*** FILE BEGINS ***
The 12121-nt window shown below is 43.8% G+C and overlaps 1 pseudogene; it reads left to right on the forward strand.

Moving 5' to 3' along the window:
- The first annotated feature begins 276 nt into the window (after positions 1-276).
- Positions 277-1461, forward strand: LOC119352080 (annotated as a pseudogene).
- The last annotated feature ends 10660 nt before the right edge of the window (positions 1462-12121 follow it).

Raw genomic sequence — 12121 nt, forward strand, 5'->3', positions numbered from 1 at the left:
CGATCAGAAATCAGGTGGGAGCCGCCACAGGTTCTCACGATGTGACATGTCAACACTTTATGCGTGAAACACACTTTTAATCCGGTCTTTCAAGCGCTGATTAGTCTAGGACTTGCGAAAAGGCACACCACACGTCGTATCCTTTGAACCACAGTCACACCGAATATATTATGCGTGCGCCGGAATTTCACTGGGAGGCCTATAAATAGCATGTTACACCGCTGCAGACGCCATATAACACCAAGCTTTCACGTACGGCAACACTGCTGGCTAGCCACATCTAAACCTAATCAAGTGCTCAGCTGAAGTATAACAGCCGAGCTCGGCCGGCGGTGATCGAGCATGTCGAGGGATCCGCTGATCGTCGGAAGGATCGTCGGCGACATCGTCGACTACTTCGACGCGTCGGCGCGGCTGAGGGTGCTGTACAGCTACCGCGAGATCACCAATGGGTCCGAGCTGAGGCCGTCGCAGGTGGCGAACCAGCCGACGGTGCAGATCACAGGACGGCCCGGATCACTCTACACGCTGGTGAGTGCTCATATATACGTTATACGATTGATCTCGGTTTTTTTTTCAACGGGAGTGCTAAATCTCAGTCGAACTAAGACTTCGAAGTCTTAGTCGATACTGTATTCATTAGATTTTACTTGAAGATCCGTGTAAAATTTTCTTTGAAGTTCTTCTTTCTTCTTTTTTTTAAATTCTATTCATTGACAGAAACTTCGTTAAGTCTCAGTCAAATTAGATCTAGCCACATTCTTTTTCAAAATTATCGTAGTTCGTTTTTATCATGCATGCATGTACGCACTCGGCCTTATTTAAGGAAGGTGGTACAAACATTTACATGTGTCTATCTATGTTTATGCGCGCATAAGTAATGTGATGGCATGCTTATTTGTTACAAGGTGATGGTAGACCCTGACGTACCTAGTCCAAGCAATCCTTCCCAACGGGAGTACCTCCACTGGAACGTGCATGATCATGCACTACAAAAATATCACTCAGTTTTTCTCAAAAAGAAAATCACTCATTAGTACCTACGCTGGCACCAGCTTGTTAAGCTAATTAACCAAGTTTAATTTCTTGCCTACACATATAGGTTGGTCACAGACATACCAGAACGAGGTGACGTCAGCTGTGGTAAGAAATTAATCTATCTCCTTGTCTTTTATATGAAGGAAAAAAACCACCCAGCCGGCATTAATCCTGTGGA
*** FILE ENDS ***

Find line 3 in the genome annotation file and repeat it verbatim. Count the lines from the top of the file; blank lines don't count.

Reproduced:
- The first annotated feature begins 276 nt into the window (after positions 1-276).